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PNNL scientist elected Fellow of the Microscopy Society of America

Nigel Browning, a physicist at the Department of Energy's Pacific Northwest National Laboratory, has been elected a Fellow of the Microscopy Society of America.

The "Fellow" designation distinguishes senior MSA members who have made significant contributions to the advancement of the science. Browning was recognized for advancements in electron microscopy, a type of microscopy that allows scientists to see structures on the molecular level.

A scientific leader in the field, Browning has led a large-body of ground-breaking research since the early 1990s. In 2008, with colleagues from Lawrence Livermore National Laboratory, Browning received an R&D 100 award for developing dynamic transmission electron microscopy, or DTEM. This technology can focus on objects as small as a few nanometers and catch a moment in time to reveal what happens over about 15 billionths of a second. This high resolution in both time and space allows researchers to take snapshots of what happens during chemical reactions.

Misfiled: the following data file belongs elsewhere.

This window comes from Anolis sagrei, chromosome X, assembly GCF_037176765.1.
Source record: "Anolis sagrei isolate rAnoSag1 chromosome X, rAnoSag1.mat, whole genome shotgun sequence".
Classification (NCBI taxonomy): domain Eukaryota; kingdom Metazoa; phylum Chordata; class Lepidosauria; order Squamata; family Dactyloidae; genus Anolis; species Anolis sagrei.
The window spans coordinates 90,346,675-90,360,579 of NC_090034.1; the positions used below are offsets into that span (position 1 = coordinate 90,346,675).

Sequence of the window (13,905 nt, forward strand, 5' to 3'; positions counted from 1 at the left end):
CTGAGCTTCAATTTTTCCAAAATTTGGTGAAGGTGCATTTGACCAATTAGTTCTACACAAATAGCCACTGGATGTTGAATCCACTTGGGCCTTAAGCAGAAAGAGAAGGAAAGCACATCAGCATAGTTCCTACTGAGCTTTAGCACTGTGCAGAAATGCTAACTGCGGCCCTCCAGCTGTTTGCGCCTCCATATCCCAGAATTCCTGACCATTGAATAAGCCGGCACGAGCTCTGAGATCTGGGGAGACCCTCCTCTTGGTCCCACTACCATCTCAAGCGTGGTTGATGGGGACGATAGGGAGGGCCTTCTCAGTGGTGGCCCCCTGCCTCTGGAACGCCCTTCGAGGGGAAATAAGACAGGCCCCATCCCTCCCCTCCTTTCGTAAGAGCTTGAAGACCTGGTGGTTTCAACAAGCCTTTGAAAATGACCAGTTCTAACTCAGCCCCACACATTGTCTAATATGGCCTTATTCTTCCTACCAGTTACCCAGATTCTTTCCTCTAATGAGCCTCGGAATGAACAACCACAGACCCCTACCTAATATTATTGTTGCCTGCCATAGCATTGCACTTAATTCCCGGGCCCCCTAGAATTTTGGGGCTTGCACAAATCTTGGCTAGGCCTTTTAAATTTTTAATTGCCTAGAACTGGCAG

Browning joined PNNL in 2011 with a goal of making DTEM work at normal pressures and temperatures. Currently, it requires samples to be in a vacuum. In addition, he is exploring how to use DTEM to control how nanoparticles form and grow - a method that could lead to new and improved materials for use in energy applications.

A Fellow of the American Association for the Advancement of Science, Browning earned a bachelor's degree in physics and mathematics from the University of Reading in the United Kingdom in 1988 and a doctorate in physics from the University of Cambridge in the United Kingdom in 1992.

The Microscopy Society of America (MSA), founded in 1942, is a non-profit organization dedicated to the promotion and advancement of the knowledge of the science and practice of all microscopic imaging, analysis and diffraction techniques useful for elucidating the ultrastructure and function of materials in diverse areas of biological, materials, medical and physical sciences. Further information can be obtained by visiting or by calling 1-800-538-3672.